No matter what horsepower you are taking care of this winter, a sports car, boat or our 4-legged friends preparation is key to keep performance high. Heading into fall all horse owners, stable owners, horse lovers, trainers, and riders should be thinking ahead to fall horse care before the first flakes fly or cold weather strikes.
An Ounce of Prevention
Horse activities may be slowing down but much like a boat or a seasonal vehicle, your horse needs care going into the winter months. No, you don’t need to pull the battery, shrink wrap and dry dock, or add more antifreeze but you will need to give this some thought. Beyond buying a blanket, fall health maintenance is a consideration. While cooler temperatures diminish insect-born disease, core vaccines and boosters could be needed. Mares who will be foaling during the winter months need to be on a vaccine schedule consistent with their due date. Likewise, foals that are weaned this fall will begin their own vaccination schedule. Check the American Association of Equine Practitioners (AAEP) website for recommended vaccine guidelines. Set up a herd health review with your veterinarian. Most veterinarians recommend at minimum vaccines, deworming and teeth floating.
Horse Care 101
Blanketing is a personal decision depending on your horse’s job. If he is a pasture pal he could get by with just a turnout rug for wet weather. Horses are generally healthy being out in the elements if they have a shelter, water, and forage. If you are on the show circuit, finishing or continuing your race meet, blanketing will be necessary to ensure a lighter hair coat for competition. Heavy exercise in cold weather can make cool-out time longer. Blanketing and clipping can help. Remember, stabled horses need year-round daily exercise and plenty of hay and water through their day to avoid health issues. Using slow feed hay nets is a great idea for stabled horses and could cut down on hay cost. You may decide to pull your horse’s shoes. Just like checking your tires for the winter be prepared with an easy boot or two in the barn to handle any hoof issues that may crop up during turnout on frozen ground.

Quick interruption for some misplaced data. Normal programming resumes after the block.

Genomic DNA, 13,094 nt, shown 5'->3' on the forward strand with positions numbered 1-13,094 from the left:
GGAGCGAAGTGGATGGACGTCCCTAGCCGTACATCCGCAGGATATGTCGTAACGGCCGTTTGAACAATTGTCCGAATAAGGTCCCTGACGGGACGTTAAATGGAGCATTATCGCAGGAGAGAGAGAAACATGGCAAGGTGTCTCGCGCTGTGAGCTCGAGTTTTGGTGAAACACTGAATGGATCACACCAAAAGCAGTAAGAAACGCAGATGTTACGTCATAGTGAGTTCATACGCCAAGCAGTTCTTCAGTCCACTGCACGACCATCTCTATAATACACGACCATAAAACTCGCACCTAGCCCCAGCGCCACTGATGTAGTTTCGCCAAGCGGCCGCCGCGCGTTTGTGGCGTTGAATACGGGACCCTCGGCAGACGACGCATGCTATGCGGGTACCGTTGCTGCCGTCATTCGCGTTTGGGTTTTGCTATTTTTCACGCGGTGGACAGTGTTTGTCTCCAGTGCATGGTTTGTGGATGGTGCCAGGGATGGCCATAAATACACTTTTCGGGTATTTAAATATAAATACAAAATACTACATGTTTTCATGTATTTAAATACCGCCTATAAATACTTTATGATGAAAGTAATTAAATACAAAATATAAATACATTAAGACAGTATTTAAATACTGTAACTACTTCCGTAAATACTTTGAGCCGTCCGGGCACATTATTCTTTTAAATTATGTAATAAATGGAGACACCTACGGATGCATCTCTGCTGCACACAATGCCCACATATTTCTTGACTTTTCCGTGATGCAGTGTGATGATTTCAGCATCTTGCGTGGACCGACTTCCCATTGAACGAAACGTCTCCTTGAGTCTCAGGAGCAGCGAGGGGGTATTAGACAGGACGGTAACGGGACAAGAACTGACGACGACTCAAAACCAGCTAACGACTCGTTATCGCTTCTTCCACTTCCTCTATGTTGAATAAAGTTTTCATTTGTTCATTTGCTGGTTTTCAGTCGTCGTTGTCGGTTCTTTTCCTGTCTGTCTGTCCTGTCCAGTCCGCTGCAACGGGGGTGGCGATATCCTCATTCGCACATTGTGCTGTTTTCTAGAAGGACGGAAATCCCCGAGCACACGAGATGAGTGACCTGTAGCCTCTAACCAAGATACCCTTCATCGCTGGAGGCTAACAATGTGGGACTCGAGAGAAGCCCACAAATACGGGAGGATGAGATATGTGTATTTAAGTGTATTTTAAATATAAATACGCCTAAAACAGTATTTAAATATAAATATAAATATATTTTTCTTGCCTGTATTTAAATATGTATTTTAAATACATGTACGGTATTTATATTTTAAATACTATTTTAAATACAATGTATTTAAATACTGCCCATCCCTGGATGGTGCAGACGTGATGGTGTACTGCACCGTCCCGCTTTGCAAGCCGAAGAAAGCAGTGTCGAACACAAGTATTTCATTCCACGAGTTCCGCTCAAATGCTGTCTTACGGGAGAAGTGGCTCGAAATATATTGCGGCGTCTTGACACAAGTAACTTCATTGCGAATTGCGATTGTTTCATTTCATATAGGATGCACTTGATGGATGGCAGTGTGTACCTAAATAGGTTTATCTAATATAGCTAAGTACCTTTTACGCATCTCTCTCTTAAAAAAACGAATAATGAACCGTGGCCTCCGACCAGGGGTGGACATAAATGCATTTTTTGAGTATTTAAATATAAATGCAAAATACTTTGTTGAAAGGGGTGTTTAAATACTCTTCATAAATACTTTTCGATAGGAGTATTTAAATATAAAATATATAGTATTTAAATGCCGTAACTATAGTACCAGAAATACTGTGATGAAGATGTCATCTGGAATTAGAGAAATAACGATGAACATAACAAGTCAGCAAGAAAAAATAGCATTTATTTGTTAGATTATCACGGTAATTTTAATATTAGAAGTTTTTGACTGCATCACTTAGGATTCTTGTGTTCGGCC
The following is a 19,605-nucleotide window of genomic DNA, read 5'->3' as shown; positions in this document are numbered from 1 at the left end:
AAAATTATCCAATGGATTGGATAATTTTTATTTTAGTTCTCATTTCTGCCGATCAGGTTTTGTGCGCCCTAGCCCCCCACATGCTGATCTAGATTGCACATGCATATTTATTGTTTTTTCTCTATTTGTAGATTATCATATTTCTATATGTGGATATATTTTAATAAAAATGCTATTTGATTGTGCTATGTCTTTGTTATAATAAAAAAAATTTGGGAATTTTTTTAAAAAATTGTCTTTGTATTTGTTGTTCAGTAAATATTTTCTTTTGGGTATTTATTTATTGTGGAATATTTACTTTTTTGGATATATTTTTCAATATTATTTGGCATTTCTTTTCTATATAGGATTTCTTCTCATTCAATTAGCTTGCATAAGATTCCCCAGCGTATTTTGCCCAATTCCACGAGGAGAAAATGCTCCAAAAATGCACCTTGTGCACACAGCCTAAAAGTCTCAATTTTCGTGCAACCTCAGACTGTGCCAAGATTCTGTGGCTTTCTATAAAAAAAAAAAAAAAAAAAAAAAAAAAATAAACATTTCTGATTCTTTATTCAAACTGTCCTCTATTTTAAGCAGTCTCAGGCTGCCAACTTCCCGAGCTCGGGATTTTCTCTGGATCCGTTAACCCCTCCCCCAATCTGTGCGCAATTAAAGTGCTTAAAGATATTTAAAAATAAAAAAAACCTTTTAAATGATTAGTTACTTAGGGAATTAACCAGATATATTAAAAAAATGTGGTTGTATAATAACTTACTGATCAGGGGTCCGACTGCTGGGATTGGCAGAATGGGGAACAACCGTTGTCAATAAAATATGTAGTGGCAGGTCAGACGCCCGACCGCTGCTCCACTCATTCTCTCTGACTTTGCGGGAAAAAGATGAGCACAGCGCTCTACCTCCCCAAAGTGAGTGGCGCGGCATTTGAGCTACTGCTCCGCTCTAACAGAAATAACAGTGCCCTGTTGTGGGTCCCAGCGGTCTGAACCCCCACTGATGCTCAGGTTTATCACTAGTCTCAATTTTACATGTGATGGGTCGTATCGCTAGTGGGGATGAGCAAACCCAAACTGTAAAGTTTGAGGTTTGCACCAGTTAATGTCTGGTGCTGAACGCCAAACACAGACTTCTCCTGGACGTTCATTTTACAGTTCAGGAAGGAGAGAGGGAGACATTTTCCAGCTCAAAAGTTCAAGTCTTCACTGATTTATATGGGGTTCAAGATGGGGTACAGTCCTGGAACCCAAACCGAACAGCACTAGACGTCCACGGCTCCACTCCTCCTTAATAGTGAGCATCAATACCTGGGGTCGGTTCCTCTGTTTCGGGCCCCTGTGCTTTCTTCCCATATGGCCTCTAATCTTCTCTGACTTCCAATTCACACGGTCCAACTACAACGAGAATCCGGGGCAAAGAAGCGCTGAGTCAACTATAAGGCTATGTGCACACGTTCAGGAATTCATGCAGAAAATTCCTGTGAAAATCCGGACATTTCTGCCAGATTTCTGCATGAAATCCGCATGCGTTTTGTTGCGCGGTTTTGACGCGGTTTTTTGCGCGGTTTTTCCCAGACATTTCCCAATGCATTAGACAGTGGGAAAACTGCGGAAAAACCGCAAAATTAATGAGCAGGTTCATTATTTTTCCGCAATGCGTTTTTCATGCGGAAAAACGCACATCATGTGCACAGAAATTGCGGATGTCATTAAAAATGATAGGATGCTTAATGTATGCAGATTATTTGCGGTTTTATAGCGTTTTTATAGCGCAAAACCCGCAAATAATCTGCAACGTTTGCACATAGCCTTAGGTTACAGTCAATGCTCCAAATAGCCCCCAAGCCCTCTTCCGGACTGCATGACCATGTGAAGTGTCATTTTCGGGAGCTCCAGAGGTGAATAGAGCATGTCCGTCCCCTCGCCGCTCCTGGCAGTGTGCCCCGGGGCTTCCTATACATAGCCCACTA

Is that a word? Nothing is more aggravating than a downed board in the middle of winter during the worst snowstorm…it always happens that way am I right? Avoid this scenario by taking a walk-about to check fencing. Pick up fencing tools and repair items, and keep a toolkit in the tack room.
It is the perfect time of year! Fly free weather is around the corner. So enjoy trail riding through the leaves, showing or racing. Remember “There is something about the outside of a horse that is good for the inside of a man”, Winston Churchill. Take care of your horse and he will take care of you!
Written by Big Dee’s Web Products Specialist, Kathy Kilbane